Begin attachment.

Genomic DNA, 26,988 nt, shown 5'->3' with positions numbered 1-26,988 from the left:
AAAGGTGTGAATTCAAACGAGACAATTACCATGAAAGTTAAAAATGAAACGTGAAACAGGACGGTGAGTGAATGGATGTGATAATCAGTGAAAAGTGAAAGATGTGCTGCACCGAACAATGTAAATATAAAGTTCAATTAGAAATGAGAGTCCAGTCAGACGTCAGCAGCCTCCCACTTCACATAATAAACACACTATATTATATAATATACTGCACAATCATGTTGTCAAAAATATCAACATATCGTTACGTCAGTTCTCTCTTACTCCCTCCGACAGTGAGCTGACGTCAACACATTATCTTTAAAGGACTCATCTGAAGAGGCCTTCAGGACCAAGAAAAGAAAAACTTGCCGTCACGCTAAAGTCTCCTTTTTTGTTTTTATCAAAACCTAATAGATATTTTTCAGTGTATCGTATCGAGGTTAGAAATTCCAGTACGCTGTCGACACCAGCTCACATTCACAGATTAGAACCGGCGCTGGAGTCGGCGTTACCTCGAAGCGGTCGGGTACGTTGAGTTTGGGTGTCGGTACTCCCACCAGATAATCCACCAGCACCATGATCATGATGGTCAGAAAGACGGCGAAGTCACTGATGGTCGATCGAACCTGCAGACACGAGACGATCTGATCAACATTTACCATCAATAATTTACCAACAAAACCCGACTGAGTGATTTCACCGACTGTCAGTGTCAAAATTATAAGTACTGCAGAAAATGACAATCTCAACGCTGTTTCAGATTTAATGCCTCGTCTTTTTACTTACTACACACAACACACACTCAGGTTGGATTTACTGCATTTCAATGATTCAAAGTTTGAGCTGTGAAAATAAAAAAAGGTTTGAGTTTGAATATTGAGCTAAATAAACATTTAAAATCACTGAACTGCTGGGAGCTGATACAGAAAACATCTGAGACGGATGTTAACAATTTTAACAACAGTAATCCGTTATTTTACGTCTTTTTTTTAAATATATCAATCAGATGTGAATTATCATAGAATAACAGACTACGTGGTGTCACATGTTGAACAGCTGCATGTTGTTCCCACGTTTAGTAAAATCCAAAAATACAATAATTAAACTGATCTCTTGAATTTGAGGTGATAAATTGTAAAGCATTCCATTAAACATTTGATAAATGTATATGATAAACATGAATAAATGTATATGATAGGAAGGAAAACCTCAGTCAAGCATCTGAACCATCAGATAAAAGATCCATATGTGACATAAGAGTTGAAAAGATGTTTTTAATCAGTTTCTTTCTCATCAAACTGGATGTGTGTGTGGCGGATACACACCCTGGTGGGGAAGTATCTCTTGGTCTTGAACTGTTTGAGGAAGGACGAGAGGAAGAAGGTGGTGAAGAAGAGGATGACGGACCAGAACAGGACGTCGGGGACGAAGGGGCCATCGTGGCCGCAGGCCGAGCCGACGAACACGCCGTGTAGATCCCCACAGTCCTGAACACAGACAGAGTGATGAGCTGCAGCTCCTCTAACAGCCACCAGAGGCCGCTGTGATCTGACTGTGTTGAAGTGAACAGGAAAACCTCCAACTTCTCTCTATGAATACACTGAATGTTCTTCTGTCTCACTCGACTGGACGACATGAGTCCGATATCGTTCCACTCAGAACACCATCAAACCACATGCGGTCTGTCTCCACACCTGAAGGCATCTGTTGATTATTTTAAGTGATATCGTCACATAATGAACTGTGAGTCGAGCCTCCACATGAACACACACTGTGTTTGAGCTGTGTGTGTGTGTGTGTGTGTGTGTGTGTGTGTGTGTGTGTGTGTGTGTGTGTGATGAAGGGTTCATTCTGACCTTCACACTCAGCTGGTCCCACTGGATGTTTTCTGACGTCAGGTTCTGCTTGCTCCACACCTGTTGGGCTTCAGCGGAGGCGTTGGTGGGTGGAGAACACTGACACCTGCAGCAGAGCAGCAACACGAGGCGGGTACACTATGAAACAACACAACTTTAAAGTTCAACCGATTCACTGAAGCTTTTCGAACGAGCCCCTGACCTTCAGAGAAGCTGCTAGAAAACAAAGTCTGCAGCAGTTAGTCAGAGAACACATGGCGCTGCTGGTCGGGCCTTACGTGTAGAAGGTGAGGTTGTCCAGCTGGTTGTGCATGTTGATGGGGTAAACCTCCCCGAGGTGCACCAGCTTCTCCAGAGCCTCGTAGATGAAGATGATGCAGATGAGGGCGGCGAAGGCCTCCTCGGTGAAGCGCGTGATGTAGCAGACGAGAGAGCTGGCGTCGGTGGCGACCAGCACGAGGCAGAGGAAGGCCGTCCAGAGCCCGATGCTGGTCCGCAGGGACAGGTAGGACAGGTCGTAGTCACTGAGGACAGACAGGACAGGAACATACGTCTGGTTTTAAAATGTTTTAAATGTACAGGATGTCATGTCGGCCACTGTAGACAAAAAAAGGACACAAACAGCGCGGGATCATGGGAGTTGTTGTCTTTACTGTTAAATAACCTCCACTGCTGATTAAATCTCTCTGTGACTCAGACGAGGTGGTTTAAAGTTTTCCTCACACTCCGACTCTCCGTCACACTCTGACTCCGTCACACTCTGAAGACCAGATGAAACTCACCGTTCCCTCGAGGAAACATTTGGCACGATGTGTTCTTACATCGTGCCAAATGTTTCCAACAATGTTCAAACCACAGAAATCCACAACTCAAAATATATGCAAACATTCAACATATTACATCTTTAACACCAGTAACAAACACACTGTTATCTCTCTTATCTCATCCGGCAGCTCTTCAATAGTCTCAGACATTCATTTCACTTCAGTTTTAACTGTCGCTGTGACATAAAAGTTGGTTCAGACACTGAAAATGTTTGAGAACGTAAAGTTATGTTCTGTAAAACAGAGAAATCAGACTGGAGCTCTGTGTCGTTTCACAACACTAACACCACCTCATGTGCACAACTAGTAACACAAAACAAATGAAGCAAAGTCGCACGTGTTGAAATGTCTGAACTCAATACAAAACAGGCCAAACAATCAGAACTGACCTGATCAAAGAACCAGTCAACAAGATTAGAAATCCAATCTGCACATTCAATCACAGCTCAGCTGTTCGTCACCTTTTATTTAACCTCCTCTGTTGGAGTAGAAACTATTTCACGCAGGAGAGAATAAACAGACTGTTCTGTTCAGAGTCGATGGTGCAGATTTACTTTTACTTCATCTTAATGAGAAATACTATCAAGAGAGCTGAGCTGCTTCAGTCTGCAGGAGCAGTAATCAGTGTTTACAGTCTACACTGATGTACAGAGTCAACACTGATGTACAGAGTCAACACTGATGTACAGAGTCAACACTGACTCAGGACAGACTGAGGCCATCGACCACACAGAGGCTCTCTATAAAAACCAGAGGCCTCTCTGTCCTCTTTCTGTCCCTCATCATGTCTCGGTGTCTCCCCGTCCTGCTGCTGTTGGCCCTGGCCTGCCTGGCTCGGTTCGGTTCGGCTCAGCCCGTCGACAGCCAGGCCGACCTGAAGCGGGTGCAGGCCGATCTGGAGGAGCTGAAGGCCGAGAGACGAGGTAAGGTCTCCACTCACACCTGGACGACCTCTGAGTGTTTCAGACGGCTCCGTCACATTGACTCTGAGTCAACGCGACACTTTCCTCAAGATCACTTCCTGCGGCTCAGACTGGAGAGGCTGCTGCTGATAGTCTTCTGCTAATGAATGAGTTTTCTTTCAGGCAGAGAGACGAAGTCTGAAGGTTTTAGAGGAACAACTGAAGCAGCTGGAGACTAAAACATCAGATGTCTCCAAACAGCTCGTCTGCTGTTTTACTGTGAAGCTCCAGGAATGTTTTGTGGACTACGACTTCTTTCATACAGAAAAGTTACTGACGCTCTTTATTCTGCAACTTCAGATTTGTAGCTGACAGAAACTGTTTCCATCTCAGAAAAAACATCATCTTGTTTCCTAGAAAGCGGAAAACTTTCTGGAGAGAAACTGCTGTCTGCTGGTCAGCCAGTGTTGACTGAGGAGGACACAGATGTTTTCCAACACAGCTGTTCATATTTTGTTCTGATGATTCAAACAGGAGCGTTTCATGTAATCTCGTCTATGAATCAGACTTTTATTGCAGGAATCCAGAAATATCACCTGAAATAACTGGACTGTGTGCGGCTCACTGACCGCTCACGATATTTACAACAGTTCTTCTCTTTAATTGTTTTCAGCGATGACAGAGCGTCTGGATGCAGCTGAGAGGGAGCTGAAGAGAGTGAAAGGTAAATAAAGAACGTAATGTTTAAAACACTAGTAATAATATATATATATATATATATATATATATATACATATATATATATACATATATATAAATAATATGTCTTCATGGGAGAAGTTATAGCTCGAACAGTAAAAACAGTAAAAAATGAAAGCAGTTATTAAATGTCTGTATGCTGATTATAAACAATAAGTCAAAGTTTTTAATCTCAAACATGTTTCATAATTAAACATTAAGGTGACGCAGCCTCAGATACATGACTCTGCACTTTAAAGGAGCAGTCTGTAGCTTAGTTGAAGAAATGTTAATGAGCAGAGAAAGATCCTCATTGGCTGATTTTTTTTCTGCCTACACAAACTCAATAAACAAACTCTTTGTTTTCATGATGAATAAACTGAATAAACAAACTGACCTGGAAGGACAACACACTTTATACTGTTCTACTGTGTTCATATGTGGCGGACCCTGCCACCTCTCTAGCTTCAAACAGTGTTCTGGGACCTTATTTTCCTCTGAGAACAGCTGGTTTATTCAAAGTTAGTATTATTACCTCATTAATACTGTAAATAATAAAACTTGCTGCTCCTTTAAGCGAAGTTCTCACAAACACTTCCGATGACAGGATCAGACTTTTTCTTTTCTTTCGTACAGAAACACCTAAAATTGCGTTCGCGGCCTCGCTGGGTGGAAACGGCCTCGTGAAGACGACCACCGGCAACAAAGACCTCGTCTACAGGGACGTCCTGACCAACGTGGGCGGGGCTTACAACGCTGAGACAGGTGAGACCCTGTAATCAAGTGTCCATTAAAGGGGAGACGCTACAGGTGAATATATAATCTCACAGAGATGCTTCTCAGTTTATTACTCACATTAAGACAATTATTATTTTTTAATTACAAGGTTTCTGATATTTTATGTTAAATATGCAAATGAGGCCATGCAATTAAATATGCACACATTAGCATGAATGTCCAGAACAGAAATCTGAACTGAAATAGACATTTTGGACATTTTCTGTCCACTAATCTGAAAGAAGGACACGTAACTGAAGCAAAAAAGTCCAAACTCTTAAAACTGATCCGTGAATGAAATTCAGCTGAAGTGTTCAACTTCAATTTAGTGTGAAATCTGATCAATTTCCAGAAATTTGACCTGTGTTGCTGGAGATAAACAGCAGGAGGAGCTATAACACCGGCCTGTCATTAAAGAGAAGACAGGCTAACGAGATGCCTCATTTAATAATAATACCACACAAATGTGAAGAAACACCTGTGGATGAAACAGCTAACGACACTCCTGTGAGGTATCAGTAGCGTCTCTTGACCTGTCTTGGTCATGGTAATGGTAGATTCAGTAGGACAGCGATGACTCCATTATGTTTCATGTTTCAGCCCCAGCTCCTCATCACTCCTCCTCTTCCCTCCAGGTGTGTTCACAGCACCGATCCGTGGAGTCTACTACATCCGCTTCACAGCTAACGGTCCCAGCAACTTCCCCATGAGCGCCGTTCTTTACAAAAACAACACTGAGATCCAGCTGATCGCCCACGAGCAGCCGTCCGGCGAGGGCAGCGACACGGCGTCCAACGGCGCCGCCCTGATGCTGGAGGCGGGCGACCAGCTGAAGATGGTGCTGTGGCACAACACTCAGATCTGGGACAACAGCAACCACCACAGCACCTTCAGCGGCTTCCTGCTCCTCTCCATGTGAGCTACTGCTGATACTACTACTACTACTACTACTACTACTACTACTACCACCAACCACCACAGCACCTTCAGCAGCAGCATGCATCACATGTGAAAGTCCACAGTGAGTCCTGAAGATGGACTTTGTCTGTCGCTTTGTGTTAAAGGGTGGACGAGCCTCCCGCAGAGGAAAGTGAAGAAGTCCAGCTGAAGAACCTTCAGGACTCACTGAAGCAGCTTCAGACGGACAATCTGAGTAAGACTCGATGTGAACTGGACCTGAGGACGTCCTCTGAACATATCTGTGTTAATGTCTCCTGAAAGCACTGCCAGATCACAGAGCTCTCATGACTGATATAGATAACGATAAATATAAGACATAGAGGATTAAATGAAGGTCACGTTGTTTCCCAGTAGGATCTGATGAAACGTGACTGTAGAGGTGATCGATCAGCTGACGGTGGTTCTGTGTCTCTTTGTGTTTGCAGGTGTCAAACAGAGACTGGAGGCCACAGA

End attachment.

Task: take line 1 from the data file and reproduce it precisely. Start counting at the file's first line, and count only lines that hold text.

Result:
Genomic DNA, 26,988 nt, shown 5'->3' with positions numbered 1-26,988 from the left: